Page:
why adopted and foster children have sleep issues (sleep issues part 1)

A big obstacle adoptive and foster parents face is their child’s lack of sleep (aka: refusal to sleep or rest, inability to sleep). Many adopted and foster children have a difficult time falling and staying asleep. Sleep issues can wreak havoc on the whole family, and when everyone’s tired, everyone’s grouchy (at least in our family, I’m sure that’s not the case for yours;)).

Even when children have made significant bonds, they can still have defiant behaviors when they’re excessively tired. (Well, a few of us who never had attachment issues can attest to being testy when we don’t get enough sleep right?) Do you ever swear your child reached in and clicked the “off” switch when they’re sleep deprived? Does ALL logical thinking go out the window when they didn’t get enough shut-eye?

Obviously sleep is important, and we don’t want the lack of it to produce more negative behaviors that add to our already full life. There are a few reasons why our children don’t sleep well and have difficulty falling asleep. Let’s take a look at three of the main ones:

  • Control – Don’t jump to any conclusions yet. This sounds like something harmful that your child is purposefully doing to you, but it’s not. Their early life was usually chaotic and unpredictable. At a very young age, your child may have needed to protect themselves, fend for themselves, and worried incessantly about their needs being met. This creates a need to control their environment.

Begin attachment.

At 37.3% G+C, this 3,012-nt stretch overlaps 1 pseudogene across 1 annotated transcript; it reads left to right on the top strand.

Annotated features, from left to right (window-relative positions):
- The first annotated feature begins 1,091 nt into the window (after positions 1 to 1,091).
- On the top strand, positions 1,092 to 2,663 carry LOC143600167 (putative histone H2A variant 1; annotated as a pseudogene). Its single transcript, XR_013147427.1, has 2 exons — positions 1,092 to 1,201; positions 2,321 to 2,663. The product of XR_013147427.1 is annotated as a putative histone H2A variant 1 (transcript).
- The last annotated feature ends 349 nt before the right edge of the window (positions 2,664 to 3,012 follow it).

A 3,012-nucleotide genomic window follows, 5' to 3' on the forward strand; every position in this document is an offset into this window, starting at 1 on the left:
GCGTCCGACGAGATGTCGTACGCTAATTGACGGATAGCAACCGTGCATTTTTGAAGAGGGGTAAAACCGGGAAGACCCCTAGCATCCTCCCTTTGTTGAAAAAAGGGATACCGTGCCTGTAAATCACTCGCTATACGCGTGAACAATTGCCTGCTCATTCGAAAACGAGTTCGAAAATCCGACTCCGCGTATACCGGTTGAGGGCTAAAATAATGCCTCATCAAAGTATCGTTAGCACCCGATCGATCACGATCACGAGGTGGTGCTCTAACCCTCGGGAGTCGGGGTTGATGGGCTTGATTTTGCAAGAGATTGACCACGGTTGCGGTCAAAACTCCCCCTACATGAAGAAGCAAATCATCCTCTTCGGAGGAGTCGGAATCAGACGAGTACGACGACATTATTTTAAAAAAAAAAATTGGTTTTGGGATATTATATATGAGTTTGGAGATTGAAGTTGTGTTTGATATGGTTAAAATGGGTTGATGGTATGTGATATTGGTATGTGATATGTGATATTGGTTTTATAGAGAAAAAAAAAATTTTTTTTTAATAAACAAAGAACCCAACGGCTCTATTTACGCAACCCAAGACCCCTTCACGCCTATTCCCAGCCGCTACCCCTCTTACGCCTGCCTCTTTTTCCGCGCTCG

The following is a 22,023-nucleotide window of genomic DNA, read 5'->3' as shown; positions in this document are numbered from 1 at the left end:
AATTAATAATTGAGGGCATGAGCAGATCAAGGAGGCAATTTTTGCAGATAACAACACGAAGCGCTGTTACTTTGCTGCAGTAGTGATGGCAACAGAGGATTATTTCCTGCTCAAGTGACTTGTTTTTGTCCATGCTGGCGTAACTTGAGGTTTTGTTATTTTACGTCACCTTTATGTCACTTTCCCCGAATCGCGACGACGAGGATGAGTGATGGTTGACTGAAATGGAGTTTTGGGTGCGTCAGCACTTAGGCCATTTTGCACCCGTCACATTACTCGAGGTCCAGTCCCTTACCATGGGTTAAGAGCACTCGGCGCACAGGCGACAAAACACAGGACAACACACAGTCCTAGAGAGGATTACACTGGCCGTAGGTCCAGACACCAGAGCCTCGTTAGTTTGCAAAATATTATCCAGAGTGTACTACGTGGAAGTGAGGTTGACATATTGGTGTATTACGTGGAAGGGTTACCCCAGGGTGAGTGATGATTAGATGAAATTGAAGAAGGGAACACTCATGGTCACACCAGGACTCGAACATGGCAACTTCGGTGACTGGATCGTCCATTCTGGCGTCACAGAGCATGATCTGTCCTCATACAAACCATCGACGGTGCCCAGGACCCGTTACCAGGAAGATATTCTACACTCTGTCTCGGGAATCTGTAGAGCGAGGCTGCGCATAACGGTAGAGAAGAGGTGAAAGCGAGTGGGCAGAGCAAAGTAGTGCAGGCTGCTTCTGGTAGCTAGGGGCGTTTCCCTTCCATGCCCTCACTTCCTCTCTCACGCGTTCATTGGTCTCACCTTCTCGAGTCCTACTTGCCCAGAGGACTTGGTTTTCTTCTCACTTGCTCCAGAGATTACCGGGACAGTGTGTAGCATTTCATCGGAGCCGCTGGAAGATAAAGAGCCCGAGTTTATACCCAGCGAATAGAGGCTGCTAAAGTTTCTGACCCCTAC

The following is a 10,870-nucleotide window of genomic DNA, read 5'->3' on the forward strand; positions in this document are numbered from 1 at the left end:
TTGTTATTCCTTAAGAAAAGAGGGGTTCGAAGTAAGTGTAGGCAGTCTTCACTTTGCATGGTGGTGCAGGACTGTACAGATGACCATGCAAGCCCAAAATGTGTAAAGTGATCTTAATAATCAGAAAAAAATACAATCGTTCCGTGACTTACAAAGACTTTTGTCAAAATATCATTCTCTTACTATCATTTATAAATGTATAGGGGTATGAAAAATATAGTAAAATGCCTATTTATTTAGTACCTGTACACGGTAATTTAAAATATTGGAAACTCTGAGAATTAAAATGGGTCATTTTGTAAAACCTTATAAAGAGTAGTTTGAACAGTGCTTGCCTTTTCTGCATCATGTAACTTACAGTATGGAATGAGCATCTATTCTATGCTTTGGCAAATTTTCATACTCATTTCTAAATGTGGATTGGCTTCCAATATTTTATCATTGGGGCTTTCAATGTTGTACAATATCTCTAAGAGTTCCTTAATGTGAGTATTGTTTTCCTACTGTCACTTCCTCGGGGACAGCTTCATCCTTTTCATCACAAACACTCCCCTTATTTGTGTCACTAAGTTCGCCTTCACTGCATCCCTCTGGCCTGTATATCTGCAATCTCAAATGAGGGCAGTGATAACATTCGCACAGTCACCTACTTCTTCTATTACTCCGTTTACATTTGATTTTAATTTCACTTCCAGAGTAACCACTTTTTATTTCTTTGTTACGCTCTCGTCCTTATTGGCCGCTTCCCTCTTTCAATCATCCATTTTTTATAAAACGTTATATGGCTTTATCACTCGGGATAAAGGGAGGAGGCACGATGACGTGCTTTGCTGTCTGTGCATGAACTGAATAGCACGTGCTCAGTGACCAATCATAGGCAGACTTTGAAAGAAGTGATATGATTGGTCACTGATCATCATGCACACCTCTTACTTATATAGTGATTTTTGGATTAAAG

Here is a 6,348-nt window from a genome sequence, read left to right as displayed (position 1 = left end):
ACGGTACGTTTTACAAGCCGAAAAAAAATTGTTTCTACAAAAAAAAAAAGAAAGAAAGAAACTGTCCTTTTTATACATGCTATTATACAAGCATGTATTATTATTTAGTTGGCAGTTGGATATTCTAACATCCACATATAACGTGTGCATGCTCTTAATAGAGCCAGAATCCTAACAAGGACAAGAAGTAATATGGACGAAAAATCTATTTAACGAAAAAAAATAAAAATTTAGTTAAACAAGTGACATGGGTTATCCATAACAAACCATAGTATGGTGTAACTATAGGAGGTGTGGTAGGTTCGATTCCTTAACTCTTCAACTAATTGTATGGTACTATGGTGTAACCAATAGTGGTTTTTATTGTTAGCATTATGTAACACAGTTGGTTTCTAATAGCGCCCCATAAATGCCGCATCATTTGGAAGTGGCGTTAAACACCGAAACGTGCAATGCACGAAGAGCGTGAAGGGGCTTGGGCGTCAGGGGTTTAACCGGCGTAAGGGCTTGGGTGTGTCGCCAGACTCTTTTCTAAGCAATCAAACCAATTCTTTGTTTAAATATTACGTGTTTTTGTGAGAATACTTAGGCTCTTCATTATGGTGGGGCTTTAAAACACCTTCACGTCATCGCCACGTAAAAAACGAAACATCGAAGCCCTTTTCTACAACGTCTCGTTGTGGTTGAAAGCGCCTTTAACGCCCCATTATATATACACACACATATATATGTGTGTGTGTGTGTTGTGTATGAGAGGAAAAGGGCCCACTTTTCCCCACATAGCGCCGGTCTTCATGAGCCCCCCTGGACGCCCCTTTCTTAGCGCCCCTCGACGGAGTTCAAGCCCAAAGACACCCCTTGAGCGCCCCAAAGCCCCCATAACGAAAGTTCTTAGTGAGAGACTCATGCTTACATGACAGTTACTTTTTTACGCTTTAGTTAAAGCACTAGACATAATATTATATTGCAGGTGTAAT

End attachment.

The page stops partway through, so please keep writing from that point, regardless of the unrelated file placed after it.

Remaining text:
In The Boy Who Was Raised as a Dog, Bruce Perry talks about a hurting child’s need for control. “After all one of the defining elements of a traumatic experience – particularly one that is so traumatic that one dissociates because there is no other way to escape from it – is a complete loss of control and a sense of utter powerlessness. As a result, regaining control is an important aspect of coping with traumatic stress. This can be seen vividly in the classic research on a phenomenon that has come to be known as ‘learned helplessness.’”
    Our children may stay awake because it’s one of the few things they can control.
  • Fear – We had major sleep issues with our daughter, Payton. She couldn’t go to sleep, and we never had a smooth transition to bed. We set up the routine, had a calming relaxation time before we put her to bed (included a back rub in bed), but all that didn’t help (but that doesn’t mean we didn’t stick to it, we still have a soothing transition to bed). We tried the Super Nanny approach that’s “proven to work”; put the child back in bed without saying a word, you may do it twenty times, but after a few days, they will stay in bed. Nope, that didn’t work either. We could put her back in bed without saying a word dozens of times, if not hundreds, and for months, not days, and it still didn’t make a bit of difference. We were EXHAUSTED! Sound familiar?
    After battling the sleeping issues (she also didn’t sleep well throughout the night, she woke up often) for over a year, we attended a training led by Scott Chaussee. During one of the breaks we asked him about Payton’s sleep problems. He asked if she’d been in a Meth home (this was a training held at the Dept. of Human Services, so many of us has adopted from foster care). We nodded our heads, “Yeah, she’d been in a Meth home.”